Arriving in Albany in 1970, I became a committeeman and ward leader’s sidekick. Albany was ruled by the famous old O’Connell Machine (in ’73 I authored a book about it). No city Republican had won an election since 1921; but a newly combative county chairman, Joe Frangella, was trying. My own ward, full of students, state workers, and yuppies, was the hotbed of machine opposition. This wasn’t just politics, but a moral crusade.
In 1972 our ward leader quit and wanted me as successor. The county chiefs had their own candidate, and sent three stooges to our meeting to browbeat us. Bridling against this, the committeemen unanimously elected me. No longer the clown – now the other guys were.
But my initiation was harrowing. First walking the circuit of my eight polling stations was to go from one fight to another. Each had two election inspectors from each party, yet the Democrats hogged all the chairmanships (which should have been decided by coin tosses). These intimidating tyrants let their committeemen get away with nonsense like “assisting” voters inside the booth.
I needed better election workers – and set about recruiting anti-machine reform Democrats. Yes, they could legally serve as Republican inspectors. I drilled them to be more assertive, especially about those chairmanships. And when next I walked that circuit, all was calm – with Republican chairmen in seven of eight districts! We might not win elections, but we’d won a big battle over their conduct.
In 1973, I was responsible for my ward’s candidates for alderman and county legislator. For the latter I recruited a presentable-seeming preppy fellow. A reform Democrat was running for alderman, a woman I knew; I made a deal to back her while she’d back my legislature candidate. Which she didn’t really do; she was a flake; and relations with my own guy soured when he bizarrely accused me of touching his repellent wife. Anyhow, both lost. So did our mayoral candidate, in a close race.
In 1975, another county legislator election. The machine put up a nothingburger. I found a great candidate: community activist Rezsin Adams. But most of her left-wing Dem pals wanted nothing to do with Republicans, while the GOP hierarchy gave me hell over allying with any Democrats. However, I had the backing of City Chairman Fred Hershey, and we did finally manage to maneuver Rezsin onto the ballot as a Republican. I worked my heart out to get her elected.
Meantime, city Republicans were chafing under feudal treatment by the county leadership. At a ward leader meeting, I mused that we could ignore the nominating petitions sent from the county and put up our own slate of party functionaries.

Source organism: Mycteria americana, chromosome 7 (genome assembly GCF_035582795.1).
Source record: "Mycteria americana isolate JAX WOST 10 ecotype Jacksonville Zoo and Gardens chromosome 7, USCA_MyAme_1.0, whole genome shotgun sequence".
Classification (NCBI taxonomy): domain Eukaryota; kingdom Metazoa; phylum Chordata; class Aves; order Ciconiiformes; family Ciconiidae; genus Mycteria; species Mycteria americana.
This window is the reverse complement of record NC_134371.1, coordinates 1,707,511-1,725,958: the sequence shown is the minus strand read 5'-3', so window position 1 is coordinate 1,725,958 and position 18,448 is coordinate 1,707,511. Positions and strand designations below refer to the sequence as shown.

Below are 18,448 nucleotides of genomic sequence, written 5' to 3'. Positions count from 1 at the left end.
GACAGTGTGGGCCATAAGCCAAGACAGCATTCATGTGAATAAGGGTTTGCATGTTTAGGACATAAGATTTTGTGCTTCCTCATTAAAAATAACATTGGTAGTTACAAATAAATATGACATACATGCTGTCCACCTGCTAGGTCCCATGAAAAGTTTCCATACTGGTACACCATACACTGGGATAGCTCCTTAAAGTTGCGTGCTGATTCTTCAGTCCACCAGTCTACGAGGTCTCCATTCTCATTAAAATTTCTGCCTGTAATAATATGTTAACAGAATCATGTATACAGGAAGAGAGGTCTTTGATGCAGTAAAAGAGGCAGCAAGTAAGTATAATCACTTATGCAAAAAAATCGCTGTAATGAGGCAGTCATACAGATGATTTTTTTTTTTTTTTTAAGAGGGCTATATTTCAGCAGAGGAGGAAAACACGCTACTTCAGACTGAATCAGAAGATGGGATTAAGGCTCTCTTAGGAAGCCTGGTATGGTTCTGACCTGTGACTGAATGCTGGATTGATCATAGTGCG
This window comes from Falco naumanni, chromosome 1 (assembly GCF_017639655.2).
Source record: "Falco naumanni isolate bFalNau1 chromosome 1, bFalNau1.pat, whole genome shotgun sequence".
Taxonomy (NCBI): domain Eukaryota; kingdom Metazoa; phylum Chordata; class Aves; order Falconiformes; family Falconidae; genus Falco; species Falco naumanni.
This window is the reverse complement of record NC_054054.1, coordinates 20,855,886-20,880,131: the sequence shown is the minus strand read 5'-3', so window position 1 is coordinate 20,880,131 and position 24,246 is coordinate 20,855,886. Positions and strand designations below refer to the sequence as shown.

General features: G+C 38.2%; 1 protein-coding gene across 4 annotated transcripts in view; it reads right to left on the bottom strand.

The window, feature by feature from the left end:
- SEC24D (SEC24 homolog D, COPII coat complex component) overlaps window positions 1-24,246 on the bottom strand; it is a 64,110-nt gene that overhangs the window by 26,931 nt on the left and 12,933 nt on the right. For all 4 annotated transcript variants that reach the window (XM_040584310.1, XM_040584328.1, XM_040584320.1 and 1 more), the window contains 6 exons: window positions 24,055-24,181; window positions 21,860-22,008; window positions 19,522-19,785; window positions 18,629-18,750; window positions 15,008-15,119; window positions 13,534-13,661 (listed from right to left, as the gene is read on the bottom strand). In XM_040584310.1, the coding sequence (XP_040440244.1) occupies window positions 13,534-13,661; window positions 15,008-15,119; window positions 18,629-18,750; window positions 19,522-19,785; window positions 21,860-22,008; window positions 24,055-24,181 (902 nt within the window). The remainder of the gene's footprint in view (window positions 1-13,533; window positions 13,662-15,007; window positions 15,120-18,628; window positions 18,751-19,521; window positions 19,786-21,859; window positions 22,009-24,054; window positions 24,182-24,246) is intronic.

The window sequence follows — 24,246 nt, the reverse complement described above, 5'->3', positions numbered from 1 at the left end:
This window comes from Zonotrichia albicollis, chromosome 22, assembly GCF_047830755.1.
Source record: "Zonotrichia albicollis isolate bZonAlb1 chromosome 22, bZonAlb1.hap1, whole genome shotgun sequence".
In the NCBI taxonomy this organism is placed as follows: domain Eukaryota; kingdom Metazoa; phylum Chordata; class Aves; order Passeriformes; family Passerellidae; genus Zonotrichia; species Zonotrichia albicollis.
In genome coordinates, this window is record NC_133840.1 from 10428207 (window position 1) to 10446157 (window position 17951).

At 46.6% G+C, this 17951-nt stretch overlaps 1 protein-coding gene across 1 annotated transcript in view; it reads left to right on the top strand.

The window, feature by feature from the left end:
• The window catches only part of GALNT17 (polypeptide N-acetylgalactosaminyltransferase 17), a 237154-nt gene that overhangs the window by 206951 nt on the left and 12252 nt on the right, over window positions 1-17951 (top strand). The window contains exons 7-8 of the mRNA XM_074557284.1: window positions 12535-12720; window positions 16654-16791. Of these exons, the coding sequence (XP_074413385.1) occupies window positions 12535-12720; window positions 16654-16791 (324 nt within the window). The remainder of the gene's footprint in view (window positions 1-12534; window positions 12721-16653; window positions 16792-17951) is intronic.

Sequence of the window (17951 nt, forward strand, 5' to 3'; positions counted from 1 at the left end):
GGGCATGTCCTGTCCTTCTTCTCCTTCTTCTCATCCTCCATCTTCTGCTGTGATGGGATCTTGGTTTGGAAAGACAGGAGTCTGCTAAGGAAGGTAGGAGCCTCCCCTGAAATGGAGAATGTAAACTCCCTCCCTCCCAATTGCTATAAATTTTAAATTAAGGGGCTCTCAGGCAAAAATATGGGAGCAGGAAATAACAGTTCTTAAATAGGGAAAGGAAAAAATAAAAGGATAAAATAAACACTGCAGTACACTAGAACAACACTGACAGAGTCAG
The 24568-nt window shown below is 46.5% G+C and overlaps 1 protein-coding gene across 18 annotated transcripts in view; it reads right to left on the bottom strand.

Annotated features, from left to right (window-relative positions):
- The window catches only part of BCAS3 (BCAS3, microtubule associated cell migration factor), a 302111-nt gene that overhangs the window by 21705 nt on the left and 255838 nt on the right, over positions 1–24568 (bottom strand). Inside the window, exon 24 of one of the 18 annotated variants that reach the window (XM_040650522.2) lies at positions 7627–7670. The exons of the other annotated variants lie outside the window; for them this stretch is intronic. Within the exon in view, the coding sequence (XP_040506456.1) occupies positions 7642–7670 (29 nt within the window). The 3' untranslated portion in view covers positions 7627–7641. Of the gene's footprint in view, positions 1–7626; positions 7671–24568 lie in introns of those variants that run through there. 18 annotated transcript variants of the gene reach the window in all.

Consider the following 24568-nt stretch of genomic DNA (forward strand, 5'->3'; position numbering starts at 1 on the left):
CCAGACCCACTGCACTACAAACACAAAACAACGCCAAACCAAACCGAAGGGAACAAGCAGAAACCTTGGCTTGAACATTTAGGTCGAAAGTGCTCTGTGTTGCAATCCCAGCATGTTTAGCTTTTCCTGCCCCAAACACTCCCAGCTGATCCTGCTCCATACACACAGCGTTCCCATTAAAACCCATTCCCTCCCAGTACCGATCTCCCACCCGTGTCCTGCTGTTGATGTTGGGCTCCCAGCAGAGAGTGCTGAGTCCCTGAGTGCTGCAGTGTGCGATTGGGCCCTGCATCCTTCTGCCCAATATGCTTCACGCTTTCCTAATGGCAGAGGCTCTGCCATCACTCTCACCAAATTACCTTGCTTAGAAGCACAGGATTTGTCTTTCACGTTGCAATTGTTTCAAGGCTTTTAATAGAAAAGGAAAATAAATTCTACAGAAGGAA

So we did – a primary fight. Tense negotiations ensued; I and others met with Frangella, and got agreement for more city autonomy, including choosing our own city chairman. But I couldn’t persuade my colleagues to withdraw the primary slate, so I actually wound up voting against the candidates whose run I myself had instigated.
Also in 1975, Albany’s first county executive was elected. We had another great candidate, Theresa Cooke, an intrepid crusader, our Joan of Arc, who’d just been elected county treasurer. But due to some petty spat about her running mate, Republicans stupidly put up a third candidate instead. That killed the GOP as an effective force in Albany county. With the anti-machine vote split, the Democrat won. (He later went to prison.)
Rezsin Adams lost too. And so did I, as a sacrificial candidate for city court judge.
Then to replace Fred Hershey as city chairman, the county sachems decided on Andy Capoccia, a reptilian opportunist. Frangella was also now gone, along with his pledge about picking our own chairman. At the big 1976 county meeting, Capoccia’s annointment should have been a formality, but I got up and cheekily nominated someone else. When, in my speech, I mentioned Theresa Cooke, her name was booed. Ouch. Of course Capoccia won. (He later went to prison.)
So I was back to being the outsider provocateur. I was disillusioned that the Republican party didn’t appreciate me. In truth, while my academic knowledge of politics was legion, I had no aptitude for its human relations aspect. I resigned, my political career over at age 28. It had been quite a ride. (At least I didn’t go to prison.)
A few years later, I moved to a different ward, and some GOP leading lights actually begged me to run there against one of the machine’s major slimeballs. Winning might not have been impossible. But after careful thought, I declined. I guess I was now cured.
The political machine eventually faded away. But to this day, no Republican has won any election in the city.